49. Grurray Says:

      Many different cultures – Shia, Sunni, Kurd, Assyrian, Yezidi, etc – all ruled by one central government in Baghdad is multiculturalism. This was the case in the 20th century. It was created and sustained by modern liberalism, and it turned out to be a disaster.

      When they have separate and distinct homelands that are free to interact or wall themselves off then that is monoculturalism (funny – autocorrect wants to change that word to multiculturalism. The concept is so alien to the modern technocracy they don’t even define it). This isn’t liberalism. It’s subsidiarity.

      There are other counterweights to Iran that are emerging such as Turkey and Saudi Arabia. You might even argue that the real reason the British and the French originally carved out Iraq was a buffer against the Turks.

      Of course, the whole concept of partition was and probably still is opposed by Saudi Arabia. Small groups controlling their own fate right on their border is anathema to a barbaric aristocracy.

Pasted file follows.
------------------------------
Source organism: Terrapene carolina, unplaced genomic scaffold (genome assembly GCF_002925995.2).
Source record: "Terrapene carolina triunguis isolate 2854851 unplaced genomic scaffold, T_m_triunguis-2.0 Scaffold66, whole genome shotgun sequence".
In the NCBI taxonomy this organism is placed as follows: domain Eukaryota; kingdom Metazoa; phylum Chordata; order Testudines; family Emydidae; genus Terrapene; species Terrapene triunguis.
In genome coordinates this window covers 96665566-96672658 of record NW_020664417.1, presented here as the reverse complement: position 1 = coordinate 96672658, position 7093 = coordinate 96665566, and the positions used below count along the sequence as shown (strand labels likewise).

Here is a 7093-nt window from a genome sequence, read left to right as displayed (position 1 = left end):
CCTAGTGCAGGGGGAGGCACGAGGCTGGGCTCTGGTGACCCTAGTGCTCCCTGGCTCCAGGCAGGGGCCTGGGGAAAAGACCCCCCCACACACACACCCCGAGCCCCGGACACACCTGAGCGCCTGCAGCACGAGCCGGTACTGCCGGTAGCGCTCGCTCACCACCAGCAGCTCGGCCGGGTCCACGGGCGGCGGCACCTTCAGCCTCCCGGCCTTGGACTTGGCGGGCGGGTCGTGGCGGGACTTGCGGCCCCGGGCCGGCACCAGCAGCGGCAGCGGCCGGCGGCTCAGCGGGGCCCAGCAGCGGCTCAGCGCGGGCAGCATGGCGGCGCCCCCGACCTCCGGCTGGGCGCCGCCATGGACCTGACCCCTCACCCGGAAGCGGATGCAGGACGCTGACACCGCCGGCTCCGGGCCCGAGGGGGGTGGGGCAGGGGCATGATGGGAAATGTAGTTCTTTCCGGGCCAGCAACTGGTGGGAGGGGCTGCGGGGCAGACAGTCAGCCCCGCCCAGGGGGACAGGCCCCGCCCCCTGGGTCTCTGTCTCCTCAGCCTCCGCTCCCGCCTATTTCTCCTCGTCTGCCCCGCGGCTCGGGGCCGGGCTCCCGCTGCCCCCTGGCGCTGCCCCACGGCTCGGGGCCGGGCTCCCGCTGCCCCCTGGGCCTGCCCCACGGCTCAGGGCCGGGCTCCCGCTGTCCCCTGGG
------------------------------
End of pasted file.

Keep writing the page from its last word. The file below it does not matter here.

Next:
50. Mike K Says:

      “There are other counterweights to Iran that are emerging such as Turkey and Saudi Arabia.’

      turkey has gone far toward Islamism. When I was there ten years ago, the only sign was the angry looking young men at the Blue Mosque who were watching to be sure we took our shoes off and the women wore head covering. They looked like they would enjoy punishing someone who did the wrong thing. Outside the mosque everyone was friendly and on hat seller went running to another one to get us two fezes for the girls.

      We toured the Scutari barracks since it was a medical history trip and I wonder how the army major who had his photo taken with my daughter is doing ?

      The Saudis are shaky, in my opinion, and I wonder if they can fend off the Shiites who do most of the oil field work?

      Iran is an historic nation, unlike most of those in the Gulf and someday, the people will throw off the theocracy. I reading Gates book and am now into the Obama administration. We have not yet gotten to Obama’s “outreach” which has been such a disaster.

      Gates has a higher opinion of Obama and Hillary than I have but he is an unfailingly polite man and I expected no less. He was not impressed with the Obama White House staff and refused all calls from “The White House,” saying buildings don’t call cabinet secretaries. He would only take calls from senior officials.

      The book is fascinating and now I plan to read Panetta’s book.

    51. Jonathan Says:

      TangoMan: